Archive for October 8th, 2014

Tomas Venclova: the future of the Balts and a “cowardly Leningrad hooligan”

Wednesday, October 8th, 2014

An optimist … but a particular kind of optimist…

My friend Ramūnas Katilius, who died on Sunday, is still much on my mind. Last March, the physicist and Soviet-era dissident had written to me of his concern about Russian incursions into Ukraine, but added, “Here in Lithuania, however, we feel rather secure, as we are in NATO and our borders are patrolled by international NATO forces, and NATO jet fighters controlling the air space – actually at this time its USA F15s that are doing the job, with six more fighters arriving to Shiauliai air base just today.”

That was some months ago, and I’m a pessimist. I’m on my way today to the Hoover Institution, where I will be live-tweeting a talk by the former president of Latvia, Vaira Vike-Freiberga, who will be giving a keynote address, “Against All Odds: The Path of the Baltic States to the EU and NATO,” in conjunction with the 3-day conference “War, Revolution, and Freedom: The Baltic Countries in the Twentieth Century.”

I’m a pessimist, but the Lithuanian poet Tomas Venclova, who is also a prominent Soviet-era dissident and human rights activist, is not. He was in the Russian press a few days ago here, and earlier in the Gazeta Wyborcza here. (Please make allowances for your humble and inadequate translator.)

“Putin has demonstrated that he is willing to do anything to intimidate others, but in fact he is more rational dictator than many others, and carefully calculates what he actually does, depending on the costs and benefits,” he said.

Can we expect bombs on Vilnius? Tomas thinks not. “I believe that Putin, in the depths of spirit, is a  cowardly Leningrad hooligan who won’t do that, because he knows that then he would die, and lose his children, his money, along with the rest of that nice life that he leads.”

“He goes crazy, and the world fears him, thinking he is a gentleman in the spirit of Hitler. But Putin is a more rational dictator. I do not like spreading defeatist sentiment – that the West is powerless and venal, and that Putin is doing what he pleases, and that here we have a third or fourth world war, which Putin, who is wiser and stronger, will win. This is stupid and facilitates Putin in his game.”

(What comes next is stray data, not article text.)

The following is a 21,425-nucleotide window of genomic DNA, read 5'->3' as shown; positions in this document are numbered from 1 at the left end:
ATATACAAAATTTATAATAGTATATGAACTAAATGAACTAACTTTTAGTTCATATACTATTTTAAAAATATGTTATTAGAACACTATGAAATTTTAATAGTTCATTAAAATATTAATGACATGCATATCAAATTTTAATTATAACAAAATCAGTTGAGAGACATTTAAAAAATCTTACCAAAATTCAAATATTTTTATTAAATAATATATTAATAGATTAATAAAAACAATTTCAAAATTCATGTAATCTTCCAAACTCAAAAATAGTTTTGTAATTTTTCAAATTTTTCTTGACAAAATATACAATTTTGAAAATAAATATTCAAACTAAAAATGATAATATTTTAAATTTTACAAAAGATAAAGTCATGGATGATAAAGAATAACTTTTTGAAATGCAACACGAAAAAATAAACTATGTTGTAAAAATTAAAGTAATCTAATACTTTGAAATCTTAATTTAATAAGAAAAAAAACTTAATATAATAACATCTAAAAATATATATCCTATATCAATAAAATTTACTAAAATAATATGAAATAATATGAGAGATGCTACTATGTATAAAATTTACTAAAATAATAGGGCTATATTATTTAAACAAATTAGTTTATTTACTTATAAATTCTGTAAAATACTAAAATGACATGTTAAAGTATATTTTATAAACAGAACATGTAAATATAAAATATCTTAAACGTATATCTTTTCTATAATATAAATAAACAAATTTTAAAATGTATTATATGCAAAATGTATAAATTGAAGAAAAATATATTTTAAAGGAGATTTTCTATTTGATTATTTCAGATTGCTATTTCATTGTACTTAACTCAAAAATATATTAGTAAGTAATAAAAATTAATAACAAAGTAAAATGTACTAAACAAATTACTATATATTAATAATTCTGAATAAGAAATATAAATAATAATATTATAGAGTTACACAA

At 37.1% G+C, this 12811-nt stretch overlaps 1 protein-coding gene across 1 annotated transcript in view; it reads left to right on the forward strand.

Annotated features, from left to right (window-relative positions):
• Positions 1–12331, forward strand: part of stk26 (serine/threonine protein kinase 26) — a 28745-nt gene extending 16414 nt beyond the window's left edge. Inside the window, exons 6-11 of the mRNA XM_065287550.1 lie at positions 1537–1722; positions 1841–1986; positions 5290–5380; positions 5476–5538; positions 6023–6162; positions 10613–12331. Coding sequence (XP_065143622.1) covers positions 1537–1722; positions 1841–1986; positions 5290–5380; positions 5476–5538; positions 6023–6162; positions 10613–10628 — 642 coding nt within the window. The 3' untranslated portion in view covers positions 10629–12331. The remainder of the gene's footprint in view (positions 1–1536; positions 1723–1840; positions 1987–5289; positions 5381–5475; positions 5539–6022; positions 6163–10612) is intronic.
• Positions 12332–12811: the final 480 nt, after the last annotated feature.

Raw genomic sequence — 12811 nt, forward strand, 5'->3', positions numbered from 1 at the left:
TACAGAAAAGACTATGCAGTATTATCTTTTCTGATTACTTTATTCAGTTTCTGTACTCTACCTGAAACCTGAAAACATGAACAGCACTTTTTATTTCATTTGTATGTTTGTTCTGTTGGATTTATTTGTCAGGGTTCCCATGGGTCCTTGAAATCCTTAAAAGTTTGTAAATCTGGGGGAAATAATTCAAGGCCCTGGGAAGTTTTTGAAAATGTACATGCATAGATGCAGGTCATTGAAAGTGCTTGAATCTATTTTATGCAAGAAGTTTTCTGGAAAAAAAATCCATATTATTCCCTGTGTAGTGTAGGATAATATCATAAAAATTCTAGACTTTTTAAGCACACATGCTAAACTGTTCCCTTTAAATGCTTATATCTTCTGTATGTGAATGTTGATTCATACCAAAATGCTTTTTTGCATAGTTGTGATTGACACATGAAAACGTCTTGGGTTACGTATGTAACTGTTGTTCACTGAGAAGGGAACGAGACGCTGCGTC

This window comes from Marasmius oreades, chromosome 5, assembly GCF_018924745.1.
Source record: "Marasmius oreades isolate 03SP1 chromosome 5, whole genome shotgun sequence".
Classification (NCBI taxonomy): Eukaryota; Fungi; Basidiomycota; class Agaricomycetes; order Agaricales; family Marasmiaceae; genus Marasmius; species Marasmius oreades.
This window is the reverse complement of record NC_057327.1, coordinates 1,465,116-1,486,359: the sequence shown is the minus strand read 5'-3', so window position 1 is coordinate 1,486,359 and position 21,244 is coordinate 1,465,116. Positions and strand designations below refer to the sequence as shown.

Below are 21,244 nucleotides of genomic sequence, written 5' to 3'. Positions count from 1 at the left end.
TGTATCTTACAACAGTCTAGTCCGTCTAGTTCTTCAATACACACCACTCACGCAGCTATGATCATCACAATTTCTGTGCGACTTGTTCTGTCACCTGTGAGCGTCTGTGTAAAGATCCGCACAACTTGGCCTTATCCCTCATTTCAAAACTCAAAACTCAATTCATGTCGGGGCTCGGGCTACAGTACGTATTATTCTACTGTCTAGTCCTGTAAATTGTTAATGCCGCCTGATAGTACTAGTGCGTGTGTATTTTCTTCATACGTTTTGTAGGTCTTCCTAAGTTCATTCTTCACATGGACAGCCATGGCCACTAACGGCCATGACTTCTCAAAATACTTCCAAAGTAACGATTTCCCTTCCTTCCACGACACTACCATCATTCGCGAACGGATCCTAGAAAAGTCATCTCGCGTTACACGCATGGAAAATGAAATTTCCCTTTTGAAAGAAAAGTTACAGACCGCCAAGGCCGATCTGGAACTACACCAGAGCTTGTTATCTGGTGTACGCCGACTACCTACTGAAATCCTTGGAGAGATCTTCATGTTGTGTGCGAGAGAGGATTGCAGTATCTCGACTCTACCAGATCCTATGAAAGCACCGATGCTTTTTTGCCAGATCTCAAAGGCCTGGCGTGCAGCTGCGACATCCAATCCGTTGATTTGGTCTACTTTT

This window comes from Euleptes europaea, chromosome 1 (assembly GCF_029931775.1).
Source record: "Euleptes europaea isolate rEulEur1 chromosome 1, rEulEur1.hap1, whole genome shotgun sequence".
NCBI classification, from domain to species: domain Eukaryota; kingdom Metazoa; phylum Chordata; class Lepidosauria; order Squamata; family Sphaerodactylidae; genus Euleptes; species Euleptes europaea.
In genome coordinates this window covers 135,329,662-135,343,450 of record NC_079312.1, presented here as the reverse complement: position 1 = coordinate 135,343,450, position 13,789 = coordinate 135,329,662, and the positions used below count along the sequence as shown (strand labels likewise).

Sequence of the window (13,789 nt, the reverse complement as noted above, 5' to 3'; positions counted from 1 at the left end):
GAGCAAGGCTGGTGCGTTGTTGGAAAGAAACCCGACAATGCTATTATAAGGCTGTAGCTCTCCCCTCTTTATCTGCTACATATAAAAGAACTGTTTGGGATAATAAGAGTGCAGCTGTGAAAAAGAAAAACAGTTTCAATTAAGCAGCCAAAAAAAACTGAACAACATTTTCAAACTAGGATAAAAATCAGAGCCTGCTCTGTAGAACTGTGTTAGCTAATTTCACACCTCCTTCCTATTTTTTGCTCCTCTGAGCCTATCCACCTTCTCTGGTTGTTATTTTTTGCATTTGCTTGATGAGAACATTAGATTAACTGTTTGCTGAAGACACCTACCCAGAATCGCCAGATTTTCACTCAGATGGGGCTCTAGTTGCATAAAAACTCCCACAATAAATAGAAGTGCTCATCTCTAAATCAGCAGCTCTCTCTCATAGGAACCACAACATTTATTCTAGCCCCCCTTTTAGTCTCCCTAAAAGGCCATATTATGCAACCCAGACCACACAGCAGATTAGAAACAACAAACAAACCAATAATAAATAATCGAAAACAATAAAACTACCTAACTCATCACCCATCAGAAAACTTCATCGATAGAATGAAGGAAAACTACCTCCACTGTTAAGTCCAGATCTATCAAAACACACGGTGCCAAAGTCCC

An F15 … if, like me, you hadn’t a clue…

The journalist asked if the Russian regime finally gave up its “vegetarian diet,” using the poet Anna Akhmatova term to describe the Soviet Union’s less warlike moments. Said Tomas: “I wrote a poem about it. A little style in the style of Cavafy or Milosz … Yes, the monster is putting out his tentacles again, although I’m called a historical optimist – I think that everything will end well. Mr. Putin appears to be unpredictable, but he only uses this to enhance his alleged unpredictability.”

Tomas elucidated his philosophy to me in an email a few months ago, as I was fretting about the state of the world, as I am wont: “I’m a so-called historical optimist and do not think jihadists, Mr. Putin or whoever of that kind would prevail in the final account.” Then he defined his terms:  “Historical optimist can be defined as a person who says: ‘All will end well, but I will not see it.’ One Ukrainian writer defined himself as an apocalyptic optimist – a person who says: ‘All will end well, but nobody in the world will see it.'”